A new study published in PLOS Biology looks at the potential magnitude and effect of publication bias in animal trials. Essentially, the authors conclude that there is a significant file drawer effect –- failure to publish negative studies -– with animal studies and this impacts the translation of animal research to human clinical trials.
SBM is greatly concerned with the technology of medical science. On one level, the methods of individual studies need to be closely analyzed for rigor and bias. But we also go to great pains to dispel the myth that individual studies can tell us much about the practice of medicine.
Reliable conclusions come from interpreting the literature as a whole, and not just individual studies. Further, the whole of the literature is greater than the sum of individual studies –- there are patterns and effects in the literature itself that need to be considered.
One big effect is the file drawer effect, or publication bias –- the tendency to publish positive studies more than negative studies. A study showing that a treatment works or has potential is often seen as doing more for the reputation of a journal and the careers of the scientists than negative studies. So studies with no measurable effect tend to languish unpublished. Read more »
*This blog post was originally published at Science-Based Medicine*
This post is a follow up to my book review of Bad Science, located here.
I couldn’t help but feel unusually depressed by Dr. Ben Goldacre’s exposé of researchers who resort to trickery to get their articles published in peer-reviewed journals. There are a number of ways to manipulate data and many ways that flawed research is presented to enhance its chances of publication.
Before we get started, I need to point out that “negative trials” – or research results that don’t corroborate the investigator’s original hypothesis/es – are much less likely to be published. People (and/or publishers) are far more interested in finding a needle in a haystack, than hearing that no needle could be found. This is a driving force in all manner of mathematical convolutions aimed at demonstrating something interesting and to warrant publication. After all, who can blame the researchers for wanting to get their research published, and to have it make a meaningful contribution to their field of study? Who wants to toil for months to years on end, only to discover that their hypotheses were not born out by experimentation, and in fact no helpful conclusions may be drawn whatsoever?
And so, with this intense pressure to find something meaningful in one’s research (either for profit or personal satisfaction and professional advancement) - there are some typical stragegies that researchers use to make something out of nothing. Ben Goldacre reviews these strategies in the voice of an unscrupulous senior pharmaceutical investigator, giving advice to his junior colleague. (Parenthetically, it reminded me of The Screwtape Letters - an amusing book written by C.S. Lewis, featuring the imaginary advice of a senior demon to his junior counterpart as they tempt humans to evil.)
(This passage is taken directly from pages 192-193 of Bad Science)
1. Ignore the protocol entirely. Always assume that any correlation proves causation. Throw all your data into a spreadsheet programme and report – as significant – any relationship between anything and everything if it helps your case. If you measure enough, some things are bound to be positive by sheer luck.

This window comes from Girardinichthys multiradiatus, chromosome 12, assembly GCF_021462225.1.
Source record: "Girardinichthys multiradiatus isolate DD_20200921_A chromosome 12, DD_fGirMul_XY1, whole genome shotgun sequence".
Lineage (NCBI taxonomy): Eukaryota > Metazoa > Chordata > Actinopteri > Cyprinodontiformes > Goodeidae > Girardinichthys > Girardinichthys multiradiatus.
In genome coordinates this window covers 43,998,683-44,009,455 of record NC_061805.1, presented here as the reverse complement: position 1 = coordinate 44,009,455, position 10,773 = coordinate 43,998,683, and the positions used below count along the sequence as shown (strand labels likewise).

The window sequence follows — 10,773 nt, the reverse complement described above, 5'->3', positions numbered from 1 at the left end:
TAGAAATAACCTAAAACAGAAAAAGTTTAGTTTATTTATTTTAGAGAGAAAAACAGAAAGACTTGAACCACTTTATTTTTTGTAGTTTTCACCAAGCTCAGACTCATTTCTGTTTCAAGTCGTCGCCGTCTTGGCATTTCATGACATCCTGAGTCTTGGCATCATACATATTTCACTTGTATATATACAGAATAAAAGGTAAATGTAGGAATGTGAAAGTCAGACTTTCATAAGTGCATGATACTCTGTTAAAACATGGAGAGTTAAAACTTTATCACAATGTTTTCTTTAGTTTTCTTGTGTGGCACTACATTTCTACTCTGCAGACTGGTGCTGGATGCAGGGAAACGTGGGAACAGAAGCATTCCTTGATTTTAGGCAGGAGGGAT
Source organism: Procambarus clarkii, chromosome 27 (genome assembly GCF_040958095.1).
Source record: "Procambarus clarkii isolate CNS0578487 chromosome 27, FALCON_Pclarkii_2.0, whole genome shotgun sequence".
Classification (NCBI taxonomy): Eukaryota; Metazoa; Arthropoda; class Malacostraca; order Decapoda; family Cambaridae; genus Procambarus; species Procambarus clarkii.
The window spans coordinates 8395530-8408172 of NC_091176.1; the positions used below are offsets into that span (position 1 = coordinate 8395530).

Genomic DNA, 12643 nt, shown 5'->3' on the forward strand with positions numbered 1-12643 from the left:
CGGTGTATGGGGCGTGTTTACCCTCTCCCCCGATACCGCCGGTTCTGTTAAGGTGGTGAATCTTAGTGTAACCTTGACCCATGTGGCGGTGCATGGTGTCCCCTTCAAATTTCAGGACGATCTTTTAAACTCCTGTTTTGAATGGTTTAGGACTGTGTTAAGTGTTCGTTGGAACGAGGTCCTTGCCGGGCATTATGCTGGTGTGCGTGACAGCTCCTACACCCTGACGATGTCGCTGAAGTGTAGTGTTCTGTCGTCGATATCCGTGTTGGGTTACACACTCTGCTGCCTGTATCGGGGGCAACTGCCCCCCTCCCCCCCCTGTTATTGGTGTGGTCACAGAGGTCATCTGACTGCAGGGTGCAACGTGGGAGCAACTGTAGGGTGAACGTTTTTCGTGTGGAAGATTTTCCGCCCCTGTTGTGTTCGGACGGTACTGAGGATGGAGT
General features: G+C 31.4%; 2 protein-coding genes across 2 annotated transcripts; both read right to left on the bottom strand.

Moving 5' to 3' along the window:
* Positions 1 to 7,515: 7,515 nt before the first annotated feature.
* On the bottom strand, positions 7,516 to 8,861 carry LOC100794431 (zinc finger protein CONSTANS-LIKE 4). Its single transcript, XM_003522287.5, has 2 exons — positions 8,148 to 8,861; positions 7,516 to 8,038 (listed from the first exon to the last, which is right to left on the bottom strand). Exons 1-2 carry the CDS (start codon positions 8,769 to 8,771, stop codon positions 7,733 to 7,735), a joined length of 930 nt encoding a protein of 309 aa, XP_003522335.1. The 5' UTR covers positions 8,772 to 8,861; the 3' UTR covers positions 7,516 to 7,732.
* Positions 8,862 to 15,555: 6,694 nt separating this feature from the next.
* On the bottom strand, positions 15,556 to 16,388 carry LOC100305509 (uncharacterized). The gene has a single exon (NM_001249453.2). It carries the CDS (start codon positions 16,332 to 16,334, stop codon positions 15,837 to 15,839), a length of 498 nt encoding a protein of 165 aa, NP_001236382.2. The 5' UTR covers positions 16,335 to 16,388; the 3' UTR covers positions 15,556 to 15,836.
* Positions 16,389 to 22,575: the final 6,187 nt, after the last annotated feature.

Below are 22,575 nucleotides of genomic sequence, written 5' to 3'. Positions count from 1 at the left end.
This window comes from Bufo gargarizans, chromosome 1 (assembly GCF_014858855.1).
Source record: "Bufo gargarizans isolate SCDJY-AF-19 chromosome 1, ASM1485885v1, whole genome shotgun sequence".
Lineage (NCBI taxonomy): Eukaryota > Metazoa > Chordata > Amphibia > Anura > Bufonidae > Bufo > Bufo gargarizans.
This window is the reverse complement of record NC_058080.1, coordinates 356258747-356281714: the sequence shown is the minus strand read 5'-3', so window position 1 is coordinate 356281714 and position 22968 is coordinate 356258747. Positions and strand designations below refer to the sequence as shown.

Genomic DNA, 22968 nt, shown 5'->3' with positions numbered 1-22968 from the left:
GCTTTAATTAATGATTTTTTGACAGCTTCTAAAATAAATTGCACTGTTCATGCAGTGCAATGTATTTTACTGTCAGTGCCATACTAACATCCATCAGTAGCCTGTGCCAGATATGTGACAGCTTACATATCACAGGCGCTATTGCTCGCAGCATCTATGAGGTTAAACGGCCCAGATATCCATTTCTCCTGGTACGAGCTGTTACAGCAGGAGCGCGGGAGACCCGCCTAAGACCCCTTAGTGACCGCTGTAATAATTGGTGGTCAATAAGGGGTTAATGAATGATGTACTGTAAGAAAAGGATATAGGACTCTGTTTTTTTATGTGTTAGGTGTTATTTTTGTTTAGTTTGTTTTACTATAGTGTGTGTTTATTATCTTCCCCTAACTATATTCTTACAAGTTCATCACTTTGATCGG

2. Play with the baseline. Sometimes, when you start a trial, quite by chance the treatment group is already doing better than the placebo group. If so, then leave it like that. If, on the other hand, the placebo group is already doing better than the treatment group at the start, then adjust for the baseline in your analysis.
3. Ignore dropouts. People who drop out of trials are statistically much more likely to have done badly, and much more likely to have had side effects. They will only make your drug look bad. So ignore them, make no attempt to chase them up, do not include them in your final analysis.
4. Clean up the data. Look at your graphs. There will be some anomalous ‘outliers,’ or points which lie a long way from the others. If they are making your drug look bad, just delete them. But if they are helping your drug look good, even if they seem to be spurious results, leave them in.
5. The best of five… no… seven… no… nine! If the difference between your drug and placebo becomes significant four and a half months into a six-month trial, stop the trial immediately and start writing up the results: things might get less impressive if you carry on. Alternatively, if at six months the results are ‘nearly significant,’ extend the trial by another three months.
6. Torture the data. If your results are bad, ask the computer to go back and see if any particular subgroups behaved differently. You might find that your drug works very well in Chinese women aged fifty-two to sixty-one. ‘Torture the data and it will conhfess to anything’ as they say at Guantanamo Bay.
7. Try every button on the computer. If you’re really desperate, and analysing your data the way you planned doesn’t give you the results you wanted, just run the figures through a wide selection of other statistical tests, even if they are entirely inappropriate, at random.
8. Publish wisely. If you have a good trial, publish it in the biggest journal you can possibly manage. If you have a positive trial, but it was a completely unfair test, then put it in an obscure journal… and hope that readers are not attentive enough to read beyond the abstract to recognize its flaws.
9. Do not publish. If your finding is really embarrassing, hide it away somewhere and cite ‘data on file.’ Nobody will know the methods, and it will only be noticed if someone comes pestering you for the data to do a systematic review. Hopefully that won’t be for ages.